Despite being struck down four years ago, the Uganda Anti-Homosexuality Act of 2014, also known as the “Kill the Gays” bill, could be set to return.
Passed into law in February 2014, the short-lived act, which encouraged life sentences for “aggravated homosexuality”, was later deemed invalid by Uganda’s constitutional court in August of the same year.
However, local MPs are now demanding the controversial bill be brought back, saying homosexuality is “un-African”.
Speaking in parliament on Wednesday, MPs raised the subject of bringing back the Anti-Homosexuality Act while praising Speaker of Parliament Rebecca Kadaga for “standing firm” against LGBT rights at an Inter-Parliamentary Union (IPU) Summit in March.
Nsaba Buturo, who introduced the motion, said: “The external interests have threatened and used all kinds of means to force nations such as Uganda to accept the same sex practices."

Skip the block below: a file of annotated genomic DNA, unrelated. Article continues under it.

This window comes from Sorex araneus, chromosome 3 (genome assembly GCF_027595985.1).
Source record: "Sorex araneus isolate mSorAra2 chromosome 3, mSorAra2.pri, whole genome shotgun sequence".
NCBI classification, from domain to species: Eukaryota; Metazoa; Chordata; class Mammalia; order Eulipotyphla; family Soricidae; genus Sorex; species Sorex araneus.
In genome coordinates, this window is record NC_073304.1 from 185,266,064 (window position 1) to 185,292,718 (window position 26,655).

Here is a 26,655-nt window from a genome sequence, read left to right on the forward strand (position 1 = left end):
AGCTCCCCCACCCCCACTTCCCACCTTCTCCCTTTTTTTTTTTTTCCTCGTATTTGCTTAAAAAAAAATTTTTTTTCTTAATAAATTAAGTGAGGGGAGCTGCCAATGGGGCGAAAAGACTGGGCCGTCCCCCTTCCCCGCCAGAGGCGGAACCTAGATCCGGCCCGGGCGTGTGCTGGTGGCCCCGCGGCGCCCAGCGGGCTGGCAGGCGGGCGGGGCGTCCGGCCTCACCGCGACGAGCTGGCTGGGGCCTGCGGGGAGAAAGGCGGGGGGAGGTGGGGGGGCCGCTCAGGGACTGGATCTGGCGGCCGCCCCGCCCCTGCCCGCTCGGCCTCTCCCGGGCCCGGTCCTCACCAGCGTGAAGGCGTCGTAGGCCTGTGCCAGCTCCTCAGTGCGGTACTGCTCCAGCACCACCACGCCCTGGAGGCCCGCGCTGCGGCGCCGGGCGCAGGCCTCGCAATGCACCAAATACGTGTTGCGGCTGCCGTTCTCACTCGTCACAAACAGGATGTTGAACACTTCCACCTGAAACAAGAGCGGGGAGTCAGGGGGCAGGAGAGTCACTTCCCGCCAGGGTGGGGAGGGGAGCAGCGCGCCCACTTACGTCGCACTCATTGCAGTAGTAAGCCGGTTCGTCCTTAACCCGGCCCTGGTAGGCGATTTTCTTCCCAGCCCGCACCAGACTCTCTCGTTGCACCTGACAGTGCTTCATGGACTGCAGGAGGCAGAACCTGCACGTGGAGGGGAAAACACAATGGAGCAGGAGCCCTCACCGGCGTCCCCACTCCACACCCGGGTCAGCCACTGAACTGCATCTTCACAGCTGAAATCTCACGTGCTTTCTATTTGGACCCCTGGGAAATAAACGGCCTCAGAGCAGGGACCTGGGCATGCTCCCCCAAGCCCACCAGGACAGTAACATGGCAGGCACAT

He added: “I urge all Ugandans and the Members of Parliament to reject homosexuality in all its forms and manifestations.”
Kadaga has previously pushed for harsher laws against same-sex couples, pushing for revisions last year.
Homosexuality is already illegal in Uganda, with those charged facing up to seven years imprisonment.
In 2010 a local Ugandan newspaper called Rolling Stone published the names, addresses and photographs of people believed to be LGBTIQ+, calling for their execution. The following year, queer activist David Kato was murdered after winning a lawsuit against the newspaper.